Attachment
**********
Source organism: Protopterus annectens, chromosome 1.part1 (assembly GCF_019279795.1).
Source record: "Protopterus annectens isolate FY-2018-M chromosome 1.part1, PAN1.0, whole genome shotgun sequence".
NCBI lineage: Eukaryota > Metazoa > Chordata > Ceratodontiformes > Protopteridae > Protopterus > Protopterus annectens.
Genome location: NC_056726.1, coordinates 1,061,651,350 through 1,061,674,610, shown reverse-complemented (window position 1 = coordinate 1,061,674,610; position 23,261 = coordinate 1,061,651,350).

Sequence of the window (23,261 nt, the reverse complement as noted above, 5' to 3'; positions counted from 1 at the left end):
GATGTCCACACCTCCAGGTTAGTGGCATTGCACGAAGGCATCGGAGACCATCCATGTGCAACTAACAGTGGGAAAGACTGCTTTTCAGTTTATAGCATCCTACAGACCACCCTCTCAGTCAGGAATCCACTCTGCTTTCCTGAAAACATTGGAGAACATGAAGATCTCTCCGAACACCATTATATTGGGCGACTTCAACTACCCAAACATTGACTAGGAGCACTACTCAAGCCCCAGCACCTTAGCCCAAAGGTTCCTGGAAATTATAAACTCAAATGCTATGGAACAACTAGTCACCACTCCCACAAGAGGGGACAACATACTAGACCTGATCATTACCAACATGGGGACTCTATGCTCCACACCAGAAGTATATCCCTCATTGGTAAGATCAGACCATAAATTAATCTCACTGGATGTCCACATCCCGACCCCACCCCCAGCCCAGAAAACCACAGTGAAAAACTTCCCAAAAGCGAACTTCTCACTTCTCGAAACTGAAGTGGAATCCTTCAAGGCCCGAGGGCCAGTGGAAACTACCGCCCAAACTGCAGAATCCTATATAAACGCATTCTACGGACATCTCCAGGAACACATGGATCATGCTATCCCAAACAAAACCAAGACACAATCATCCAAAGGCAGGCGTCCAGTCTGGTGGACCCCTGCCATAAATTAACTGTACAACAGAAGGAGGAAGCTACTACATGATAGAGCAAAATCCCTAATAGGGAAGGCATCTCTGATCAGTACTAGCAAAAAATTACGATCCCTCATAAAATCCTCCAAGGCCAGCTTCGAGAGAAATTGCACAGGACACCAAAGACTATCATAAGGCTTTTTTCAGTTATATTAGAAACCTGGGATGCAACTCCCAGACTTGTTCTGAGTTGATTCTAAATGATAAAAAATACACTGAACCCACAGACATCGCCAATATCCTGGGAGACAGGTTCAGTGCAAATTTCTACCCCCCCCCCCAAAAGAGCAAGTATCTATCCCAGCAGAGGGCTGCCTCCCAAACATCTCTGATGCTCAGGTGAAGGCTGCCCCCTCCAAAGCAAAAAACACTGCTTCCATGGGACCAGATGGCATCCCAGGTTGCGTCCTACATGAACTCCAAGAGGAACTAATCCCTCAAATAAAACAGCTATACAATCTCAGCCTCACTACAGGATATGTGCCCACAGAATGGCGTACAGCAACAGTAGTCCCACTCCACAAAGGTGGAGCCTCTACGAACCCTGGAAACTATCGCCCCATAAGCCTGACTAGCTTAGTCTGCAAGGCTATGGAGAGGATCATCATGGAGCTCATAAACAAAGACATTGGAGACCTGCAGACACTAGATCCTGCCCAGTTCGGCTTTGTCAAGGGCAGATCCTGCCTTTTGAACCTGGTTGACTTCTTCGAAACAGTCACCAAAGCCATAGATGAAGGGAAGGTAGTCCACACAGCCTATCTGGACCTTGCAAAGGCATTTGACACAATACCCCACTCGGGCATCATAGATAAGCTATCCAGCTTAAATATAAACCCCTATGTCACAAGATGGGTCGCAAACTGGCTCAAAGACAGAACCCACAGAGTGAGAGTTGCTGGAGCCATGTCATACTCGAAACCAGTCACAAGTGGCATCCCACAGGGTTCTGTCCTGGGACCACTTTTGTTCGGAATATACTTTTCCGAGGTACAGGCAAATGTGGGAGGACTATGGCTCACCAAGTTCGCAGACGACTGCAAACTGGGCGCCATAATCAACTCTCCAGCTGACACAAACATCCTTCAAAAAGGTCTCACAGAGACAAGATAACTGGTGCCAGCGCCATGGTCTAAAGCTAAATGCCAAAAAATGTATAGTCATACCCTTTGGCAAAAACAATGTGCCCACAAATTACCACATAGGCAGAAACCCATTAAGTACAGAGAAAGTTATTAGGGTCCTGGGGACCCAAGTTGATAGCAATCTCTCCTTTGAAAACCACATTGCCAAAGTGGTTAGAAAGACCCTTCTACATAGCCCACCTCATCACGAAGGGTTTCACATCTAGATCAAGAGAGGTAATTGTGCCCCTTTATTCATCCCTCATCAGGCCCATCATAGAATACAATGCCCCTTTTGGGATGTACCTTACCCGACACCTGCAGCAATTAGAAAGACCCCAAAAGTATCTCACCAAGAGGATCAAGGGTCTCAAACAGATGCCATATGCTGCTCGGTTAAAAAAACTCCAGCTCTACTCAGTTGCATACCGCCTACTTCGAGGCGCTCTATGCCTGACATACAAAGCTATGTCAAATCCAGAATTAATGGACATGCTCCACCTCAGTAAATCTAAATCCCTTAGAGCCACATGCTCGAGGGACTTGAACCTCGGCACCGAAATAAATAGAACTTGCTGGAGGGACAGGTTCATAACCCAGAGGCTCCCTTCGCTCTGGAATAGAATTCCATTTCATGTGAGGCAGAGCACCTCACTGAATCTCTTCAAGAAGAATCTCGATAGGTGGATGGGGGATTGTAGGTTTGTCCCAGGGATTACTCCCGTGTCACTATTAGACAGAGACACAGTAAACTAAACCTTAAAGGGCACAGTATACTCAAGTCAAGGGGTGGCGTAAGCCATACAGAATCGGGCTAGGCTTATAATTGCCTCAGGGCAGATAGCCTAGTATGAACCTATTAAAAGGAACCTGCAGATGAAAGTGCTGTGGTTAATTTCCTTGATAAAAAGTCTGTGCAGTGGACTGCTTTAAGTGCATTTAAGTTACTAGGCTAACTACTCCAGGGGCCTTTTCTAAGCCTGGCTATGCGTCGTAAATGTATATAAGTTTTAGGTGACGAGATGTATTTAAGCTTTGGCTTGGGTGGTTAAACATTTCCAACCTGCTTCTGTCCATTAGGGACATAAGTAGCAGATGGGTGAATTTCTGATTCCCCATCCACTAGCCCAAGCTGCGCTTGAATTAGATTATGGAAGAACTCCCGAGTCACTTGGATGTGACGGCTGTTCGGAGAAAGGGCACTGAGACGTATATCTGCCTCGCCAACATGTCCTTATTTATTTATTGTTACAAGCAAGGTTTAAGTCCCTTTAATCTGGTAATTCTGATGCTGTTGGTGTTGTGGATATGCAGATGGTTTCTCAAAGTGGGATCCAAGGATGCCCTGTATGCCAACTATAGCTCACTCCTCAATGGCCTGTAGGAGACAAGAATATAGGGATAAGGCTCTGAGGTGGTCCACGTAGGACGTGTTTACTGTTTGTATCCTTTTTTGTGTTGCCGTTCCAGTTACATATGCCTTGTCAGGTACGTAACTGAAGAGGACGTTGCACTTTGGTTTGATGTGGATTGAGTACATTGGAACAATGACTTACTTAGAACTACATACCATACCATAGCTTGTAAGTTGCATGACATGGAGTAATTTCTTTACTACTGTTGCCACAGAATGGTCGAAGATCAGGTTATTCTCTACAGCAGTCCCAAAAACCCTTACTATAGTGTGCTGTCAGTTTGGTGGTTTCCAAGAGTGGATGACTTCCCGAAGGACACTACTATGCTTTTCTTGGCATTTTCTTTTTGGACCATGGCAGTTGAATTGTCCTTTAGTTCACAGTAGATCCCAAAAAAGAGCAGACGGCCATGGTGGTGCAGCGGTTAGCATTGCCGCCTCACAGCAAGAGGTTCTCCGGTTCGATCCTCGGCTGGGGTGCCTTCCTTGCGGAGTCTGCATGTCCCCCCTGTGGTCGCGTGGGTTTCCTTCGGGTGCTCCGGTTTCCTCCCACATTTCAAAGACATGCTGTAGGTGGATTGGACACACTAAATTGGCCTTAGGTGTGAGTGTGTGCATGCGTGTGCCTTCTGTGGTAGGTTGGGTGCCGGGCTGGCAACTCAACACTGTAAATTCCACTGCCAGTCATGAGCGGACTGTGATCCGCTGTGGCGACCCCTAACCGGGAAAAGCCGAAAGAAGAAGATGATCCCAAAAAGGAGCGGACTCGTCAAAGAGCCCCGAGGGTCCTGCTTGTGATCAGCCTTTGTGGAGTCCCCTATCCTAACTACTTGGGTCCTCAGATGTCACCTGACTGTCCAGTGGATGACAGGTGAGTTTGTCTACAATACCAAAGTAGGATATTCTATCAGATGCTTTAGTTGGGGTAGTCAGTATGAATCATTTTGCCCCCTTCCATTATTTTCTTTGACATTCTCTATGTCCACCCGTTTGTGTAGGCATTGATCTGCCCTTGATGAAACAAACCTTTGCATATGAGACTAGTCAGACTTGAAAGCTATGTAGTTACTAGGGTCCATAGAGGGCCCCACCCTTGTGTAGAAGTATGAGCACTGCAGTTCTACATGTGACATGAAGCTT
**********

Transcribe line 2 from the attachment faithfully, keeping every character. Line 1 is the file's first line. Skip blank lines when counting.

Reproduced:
Source record: "Protopterus annectens isolate FY-2018-M chromosome 1.part1, PAN1.0, whole genome shotgun sequence".